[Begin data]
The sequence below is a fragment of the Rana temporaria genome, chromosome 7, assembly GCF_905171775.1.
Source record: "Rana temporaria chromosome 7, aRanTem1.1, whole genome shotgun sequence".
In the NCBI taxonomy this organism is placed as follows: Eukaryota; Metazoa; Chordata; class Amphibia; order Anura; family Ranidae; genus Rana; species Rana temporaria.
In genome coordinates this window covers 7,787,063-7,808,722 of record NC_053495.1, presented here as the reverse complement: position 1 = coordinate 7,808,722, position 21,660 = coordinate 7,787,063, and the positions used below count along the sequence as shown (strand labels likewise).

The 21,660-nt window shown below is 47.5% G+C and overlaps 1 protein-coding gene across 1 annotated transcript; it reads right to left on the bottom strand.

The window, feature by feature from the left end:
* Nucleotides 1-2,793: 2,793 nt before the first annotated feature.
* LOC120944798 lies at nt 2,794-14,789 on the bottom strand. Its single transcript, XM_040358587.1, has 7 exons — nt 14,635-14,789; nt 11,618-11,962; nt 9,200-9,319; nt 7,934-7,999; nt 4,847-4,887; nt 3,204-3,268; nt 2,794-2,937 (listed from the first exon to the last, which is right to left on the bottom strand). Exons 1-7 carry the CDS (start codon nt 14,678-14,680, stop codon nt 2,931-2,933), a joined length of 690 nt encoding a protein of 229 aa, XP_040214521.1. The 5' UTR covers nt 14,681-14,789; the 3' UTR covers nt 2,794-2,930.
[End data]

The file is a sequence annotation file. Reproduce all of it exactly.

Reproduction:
The sequence below is a fragment of the Rana temporaria genome, chromosome 7, assembly GCF_905171775.1.
Source record: "Rana temporaria chromosome 7, aRanTem1.1, whole genome shotgun sequence".
In the NCBI taxonomy this organism is placed as follows: Eukaryota; Metazoa; Chordata; class Amphibia; order Anura; family Ranidae; genus Rana; species Rana temporaria.
In genome coordinates this window covers 7,787,063-7,808,722 of record NC_053495.1, presented here as the reverse complement: position 1 = coordinate 7,808,722, position 21,660 = coordinate 7,787,063, and the positions used below count along the sequence as shown (strand labels likewise).

The 21,660-nt window shown below is 47.5% G+C and overlaps 1 protein-coding gene across 1 annotated transcript; it reads right to left on the bottom strand.

The window, feature by feature from the left end:
* Nucleotides 1-2,793: 2,793 nt before the first annotated feature.
* LOC120944798 lies at nt 2,794-14,789 on the bottom strand. Its single transcript, XM_040358587.1, has 7 exons — nt 14,635-14,789; nt 11,618-11,962; nt 9,200-9,319; nt 7,934-7,999; nt 4,847-4,887; nt 3,204-3,268; nt 2,794-2,937 (listed from the first exon to the last, which is right to left on the bottom strand). Exons 1-7 carry the CDS (start codon nt 14,678-14,680, stop codon nt 2,931-2,933), a joined length of 690 nt encoding a protein of 229 aa, XP_040214521.1. The 5' UTR covers nt 14,681-14,789; the 3' UTR covers nt 2,794-2,930.